We are aware of no controlled data comparing different types of straw, but it is the general consensus among those who have years of experience using straw that wheat is preferred. Barley straw is a second choice, followed by oat straw. While reasons for these preferences are not entirely clear, wheat straw is more plentiful, is generally fairly uniform in quality, and has a coarse, brittle, and hollow stem that processes easily, is palatable, and seems to promote desirable rumen fermentation conditions. Barley straw lacks some of these characteristics. Oat straw is softer and as a result does not process as uniformly. In addition, oat straw generally is somewhat more digestible and thus has greater energy content.

It is critical that the straw or other roughage actually be consumed in the amounts desired. If cows sort out the straw or other high-bulk ingredient, then they will consume too much energy from the other ingredients and the results may be poor. A TMR is by far the best choice for implementing high-straw diets to control energy intake. Very few TMR mixers can incorporate large amounts of straw without pre-chopping and without overly processing other ingredients. Straw may need to be pre-chopped to 2-inches or less lengths to avoid sorting by the cows.

Based on our research and field observations, adoption of the high-bulk, low-energy TMR concept for dry cows might lead to the following benefits:

  • Successful implementation of this program essentially eliminates occurrence of displaced abomasum. This may result from the greater rumen fill, which is maintained for some period of time even if cows go off feed for some reason, from the stabilizing effect on feed intake or through alteration of dietary cation-anion balances and potassium status (Janovick Guretzky et al., 2006; Janovick et al., 2011).
  • Field survey data collected by the Keenan Co. in Europe (courtesy of D. E. Beever, Richard Keenan and Co., Borris, Ireland) indicate strongly positive effects on health. In 277 herds (over 27,000 cows) in the United Kingdom, Ireland, France and Sweden, changing to the high-straw low-energy TMR system decreased assisted calvings by 53 percent. In addition, the change decreased milk fevers by 76 percent, retained placentas by 57 percent, displaced abomasum 85 percent, and ketosis by 75 percent. Using standard values for cost of these problems, the average increase in margin per cow in these herds was $114 just from improved health alone. While these are certainly not controlled research data, they are consistent with the results in our research as well as field observations in the U.S.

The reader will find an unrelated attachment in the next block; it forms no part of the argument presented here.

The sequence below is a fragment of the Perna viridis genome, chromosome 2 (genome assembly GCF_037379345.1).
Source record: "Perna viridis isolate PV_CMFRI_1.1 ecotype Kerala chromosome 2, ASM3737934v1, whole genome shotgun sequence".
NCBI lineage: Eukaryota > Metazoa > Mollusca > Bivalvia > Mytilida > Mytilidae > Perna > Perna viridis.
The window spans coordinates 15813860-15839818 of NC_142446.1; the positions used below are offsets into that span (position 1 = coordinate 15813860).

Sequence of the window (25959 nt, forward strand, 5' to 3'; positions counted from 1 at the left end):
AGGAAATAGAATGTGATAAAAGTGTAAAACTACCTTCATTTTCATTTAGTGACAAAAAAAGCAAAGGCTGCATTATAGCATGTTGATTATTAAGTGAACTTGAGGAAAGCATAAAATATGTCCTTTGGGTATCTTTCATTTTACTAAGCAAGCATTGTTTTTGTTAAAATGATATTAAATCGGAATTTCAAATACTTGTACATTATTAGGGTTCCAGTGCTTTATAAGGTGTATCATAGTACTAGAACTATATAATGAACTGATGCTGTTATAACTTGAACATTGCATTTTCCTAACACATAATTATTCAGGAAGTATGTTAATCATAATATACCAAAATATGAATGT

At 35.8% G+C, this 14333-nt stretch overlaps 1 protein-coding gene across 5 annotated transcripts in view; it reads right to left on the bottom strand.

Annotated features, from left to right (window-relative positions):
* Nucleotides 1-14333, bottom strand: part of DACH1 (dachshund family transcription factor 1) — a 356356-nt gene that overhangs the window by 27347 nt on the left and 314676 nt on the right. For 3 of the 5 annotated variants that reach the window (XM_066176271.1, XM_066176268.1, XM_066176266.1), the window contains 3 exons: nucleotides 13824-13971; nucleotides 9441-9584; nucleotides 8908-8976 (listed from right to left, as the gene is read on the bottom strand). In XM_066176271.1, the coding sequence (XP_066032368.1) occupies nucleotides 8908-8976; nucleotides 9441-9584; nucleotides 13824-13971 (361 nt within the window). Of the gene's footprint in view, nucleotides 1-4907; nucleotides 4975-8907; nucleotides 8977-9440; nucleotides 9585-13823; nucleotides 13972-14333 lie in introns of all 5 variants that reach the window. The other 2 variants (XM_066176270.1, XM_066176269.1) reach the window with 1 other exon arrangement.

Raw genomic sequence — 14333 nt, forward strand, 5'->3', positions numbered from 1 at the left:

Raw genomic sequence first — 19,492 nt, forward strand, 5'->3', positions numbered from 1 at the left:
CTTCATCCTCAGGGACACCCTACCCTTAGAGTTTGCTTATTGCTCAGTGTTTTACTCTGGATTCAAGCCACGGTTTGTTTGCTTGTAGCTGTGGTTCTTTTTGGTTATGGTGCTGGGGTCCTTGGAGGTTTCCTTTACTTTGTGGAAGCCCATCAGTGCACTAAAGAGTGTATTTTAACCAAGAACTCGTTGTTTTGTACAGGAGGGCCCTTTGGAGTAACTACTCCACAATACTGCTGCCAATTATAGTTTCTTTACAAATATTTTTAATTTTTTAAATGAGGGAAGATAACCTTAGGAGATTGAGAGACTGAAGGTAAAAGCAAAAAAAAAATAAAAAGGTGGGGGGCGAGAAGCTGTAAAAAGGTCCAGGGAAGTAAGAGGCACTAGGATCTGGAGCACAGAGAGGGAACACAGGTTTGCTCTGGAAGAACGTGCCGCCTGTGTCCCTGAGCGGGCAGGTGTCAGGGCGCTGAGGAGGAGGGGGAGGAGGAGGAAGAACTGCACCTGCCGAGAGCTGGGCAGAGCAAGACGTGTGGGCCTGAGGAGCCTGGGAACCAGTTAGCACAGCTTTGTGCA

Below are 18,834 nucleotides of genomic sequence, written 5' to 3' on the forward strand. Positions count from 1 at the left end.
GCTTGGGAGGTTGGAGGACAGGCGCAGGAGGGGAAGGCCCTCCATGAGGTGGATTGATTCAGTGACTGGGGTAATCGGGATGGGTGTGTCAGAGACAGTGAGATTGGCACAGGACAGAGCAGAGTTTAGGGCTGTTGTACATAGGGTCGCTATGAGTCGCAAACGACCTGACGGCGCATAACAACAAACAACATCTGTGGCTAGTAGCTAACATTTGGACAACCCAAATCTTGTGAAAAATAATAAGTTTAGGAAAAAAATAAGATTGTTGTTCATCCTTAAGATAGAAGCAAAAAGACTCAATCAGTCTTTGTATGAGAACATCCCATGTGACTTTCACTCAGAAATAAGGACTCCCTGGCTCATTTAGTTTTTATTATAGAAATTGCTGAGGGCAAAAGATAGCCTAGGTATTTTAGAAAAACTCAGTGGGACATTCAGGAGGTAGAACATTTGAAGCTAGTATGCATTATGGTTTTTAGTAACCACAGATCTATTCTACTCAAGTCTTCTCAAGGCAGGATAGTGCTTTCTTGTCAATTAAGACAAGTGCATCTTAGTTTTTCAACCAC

• The same sources of observational data indicate that body condition, reproductive success, and foot health may be improved in herds struggling with these areas. A recent meta-analysis underway of our studies in this area shows that controlling energy intake decreases time to conception by 10 d compared with overconsumption of energy (Cardoso et al., 2011, unpublished data).
  • Although data are limited, milk production appears to be similar to results obtained with higher-energy close-up programs (Richards et al., 2009; Vasquez et al., 2011). There is some evidence that persistency may be improved, with cows reaching slightly lower and later peak milk. Therefore, producers should be careful to not evaluate the system based on early peaks and should look at total lactation milk yield, daily milk, and, over time, indices of reproduction and other non-milk indicators of economic value.
  • Straw and corn silage generally are lower in potassium and calcium, and thus help control the dietary cation-anion difference (DCAD) without excessive addition of anionic salt mixtures. Blood calcium concentrations decrease less when energy intake is controlled before calving (Dann et al., Janovick et al., unpublished data).
  • The program may simplify dry cow management and ration composition in many cases.
  • Depending on straw cost, rations based on corn silage and straw likely will be no more expensive than the average cost of traditional far-off and close-up diets, and could be cheaper where straw is plentiful. Remember that even when straw appears expensive, it is replacing something else in the diet so marginal cost is the key criterion. Furthermore, total DMI per cow may be lowered by addition of straw, so that feed cost per cow per day can actually be decreased substantially.